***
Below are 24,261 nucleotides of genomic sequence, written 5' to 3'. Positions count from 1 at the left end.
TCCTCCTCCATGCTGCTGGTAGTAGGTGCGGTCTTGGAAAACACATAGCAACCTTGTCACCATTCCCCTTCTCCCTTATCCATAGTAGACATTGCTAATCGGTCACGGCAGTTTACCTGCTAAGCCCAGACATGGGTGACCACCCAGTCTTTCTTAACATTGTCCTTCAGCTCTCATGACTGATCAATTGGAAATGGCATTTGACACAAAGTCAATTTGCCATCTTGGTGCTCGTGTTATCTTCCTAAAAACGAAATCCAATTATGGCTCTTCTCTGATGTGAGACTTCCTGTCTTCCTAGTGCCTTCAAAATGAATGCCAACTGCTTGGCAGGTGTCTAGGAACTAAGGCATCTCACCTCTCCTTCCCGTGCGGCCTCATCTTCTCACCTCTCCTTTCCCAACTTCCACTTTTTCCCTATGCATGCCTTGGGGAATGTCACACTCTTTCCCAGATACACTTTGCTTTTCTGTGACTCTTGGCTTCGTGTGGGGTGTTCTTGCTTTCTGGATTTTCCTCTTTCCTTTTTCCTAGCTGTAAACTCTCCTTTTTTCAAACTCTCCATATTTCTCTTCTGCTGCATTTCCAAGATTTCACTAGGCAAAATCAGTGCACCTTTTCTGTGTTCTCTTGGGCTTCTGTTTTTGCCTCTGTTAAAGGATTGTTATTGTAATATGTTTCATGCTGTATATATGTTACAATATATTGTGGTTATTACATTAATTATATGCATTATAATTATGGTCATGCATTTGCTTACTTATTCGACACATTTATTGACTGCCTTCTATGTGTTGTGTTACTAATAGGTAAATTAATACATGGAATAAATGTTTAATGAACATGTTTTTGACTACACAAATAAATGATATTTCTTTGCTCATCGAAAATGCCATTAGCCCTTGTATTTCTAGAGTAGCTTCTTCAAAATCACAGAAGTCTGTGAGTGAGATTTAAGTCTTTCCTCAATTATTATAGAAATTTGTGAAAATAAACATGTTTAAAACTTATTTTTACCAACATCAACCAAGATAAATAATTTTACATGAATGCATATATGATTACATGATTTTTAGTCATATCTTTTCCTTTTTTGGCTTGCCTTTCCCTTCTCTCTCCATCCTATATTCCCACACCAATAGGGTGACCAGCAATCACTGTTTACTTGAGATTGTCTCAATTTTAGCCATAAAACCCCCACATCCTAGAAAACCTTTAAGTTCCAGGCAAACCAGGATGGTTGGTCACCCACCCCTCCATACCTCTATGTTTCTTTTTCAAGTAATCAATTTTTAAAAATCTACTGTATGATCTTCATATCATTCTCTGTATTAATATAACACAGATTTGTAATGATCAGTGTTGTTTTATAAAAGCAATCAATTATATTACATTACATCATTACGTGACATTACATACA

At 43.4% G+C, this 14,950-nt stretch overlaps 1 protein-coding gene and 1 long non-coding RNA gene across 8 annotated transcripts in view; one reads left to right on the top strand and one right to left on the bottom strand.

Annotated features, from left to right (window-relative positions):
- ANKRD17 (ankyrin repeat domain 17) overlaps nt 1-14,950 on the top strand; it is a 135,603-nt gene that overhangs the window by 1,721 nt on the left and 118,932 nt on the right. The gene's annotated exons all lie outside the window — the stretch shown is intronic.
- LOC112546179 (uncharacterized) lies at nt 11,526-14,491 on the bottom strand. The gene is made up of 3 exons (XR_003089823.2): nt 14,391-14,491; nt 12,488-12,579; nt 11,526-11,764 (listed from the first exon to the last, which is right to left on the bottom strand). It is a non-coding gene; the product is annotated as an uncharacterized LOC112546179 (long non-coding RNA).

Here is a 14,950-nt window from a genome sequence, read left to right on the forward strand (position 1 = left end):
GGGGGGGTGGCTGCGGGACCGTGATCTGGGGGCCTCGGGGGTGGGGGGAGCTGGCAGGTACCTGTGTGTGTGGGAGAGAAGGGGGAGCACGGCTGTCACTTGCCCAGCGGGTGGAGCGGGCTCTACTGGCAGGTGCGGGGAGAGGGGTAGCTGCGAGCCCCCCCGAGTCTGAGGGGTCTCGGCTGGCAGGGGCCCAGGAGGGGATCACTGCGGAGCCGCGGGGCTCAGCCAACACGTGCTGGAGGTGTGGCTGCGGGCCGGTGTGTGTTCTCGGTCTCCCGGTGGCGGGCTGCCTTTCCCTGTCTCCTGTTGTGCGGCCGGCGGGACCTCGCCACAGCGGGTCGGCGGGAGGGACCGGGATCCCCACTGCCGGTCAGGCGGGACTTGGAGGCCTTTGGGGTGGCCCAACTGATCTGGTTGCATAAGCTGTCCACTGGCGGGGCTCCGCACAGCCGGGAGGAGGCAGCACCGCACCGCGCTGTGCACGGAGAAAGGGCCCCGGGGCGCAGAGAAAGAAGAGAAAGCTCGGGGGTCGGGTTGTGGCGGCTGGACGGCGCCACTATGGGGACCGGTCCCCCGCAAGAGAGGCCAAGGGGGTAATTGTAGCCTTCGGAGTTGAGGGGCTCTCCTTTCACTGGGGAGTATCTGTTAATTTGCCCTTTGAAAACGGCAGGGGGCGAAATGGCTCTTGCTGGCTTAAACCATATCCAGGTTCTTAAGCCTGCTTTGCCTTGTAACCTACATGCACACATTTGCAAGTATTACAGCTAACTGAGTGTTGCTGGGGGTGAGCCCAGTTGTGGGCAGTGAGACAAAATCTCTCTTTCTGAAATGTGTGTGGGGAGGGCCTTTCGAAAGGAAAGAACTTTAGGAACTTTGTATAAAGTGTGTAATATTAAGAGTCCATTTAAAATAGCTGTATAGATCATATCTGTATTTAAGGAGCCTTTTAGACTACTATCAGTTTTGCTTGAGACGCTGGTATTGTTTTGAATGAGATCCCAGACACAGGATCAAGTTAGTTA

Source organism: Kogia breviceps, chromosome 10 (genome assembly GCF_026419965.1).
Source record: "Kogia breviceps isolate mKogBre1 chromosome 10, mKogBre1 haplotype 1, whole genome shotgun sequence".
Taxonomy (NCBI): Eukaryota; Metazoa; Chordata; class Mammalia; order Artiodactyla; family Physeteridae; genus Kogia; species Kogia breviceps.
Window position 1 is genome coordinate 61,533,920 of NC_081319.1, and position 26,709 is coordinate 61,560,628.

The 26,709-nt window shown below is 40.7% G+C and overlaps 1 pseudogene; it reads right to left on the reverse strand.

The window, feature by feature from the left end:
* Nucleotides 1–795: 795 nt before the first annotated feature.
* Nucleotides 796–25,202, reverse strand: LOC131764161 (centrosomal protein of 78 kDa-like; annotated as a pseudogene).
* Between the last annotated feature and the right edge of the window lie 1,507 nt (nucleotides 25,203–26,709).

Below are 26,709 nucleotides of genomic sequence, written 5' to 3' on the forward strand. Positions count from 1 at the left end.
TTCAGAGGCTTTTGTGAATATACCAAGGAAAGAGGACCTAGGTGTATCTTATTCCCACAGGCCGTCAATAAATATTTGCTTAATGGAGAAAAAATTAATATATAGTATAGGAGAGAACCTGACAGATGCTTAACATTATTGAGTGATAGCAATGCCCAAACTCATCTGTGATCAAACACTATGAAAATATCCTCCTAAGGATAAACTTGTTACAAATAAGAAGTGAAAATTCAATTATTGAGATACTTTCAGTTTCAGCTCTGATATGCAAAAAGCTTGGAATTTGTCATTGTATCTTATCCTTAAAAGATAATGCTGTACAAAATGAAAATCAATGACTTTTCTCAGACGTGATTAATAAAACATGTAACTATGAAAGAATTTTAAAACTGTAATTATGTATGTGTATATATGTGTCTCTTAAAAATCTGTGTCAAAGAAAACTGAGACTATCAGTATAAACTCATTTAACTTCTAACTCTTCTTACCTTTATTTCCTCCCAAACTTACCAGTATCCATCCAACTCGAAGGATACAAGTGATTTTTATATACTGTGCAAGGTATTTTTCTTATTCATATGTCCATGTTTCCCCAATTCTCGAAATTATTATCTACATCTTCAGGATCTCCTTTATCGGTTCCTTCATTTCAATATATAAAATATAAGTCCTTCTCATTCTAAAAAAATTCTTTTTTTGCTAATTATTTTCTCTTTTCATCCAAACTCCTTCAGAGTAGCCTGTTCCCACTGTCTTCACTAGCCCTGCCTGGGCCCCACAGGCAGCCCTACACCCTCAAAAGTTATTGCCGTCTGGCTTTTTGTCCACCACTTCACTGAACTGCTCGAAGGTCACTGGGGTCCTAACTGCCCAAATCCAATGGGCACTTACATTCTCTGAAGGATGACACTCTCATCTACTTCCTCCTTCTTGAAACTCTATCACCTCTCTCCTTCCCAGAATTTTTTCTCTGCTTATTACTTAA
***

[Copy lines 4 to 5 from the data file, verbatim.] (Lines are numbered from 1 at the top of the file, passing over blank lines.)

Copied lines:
Annotated features, from left to right (window-relative positions):
- ANKRD17 (ankyrin repeat domain 17) overlaps nt 1-14,950 on the top strand; it is a 135,603-nt gene that overhangs the window by 1,721 nt on the left and 118,932 nt on the right. The gene's annotated exons all lie outside the window — the stretch shown is intronic.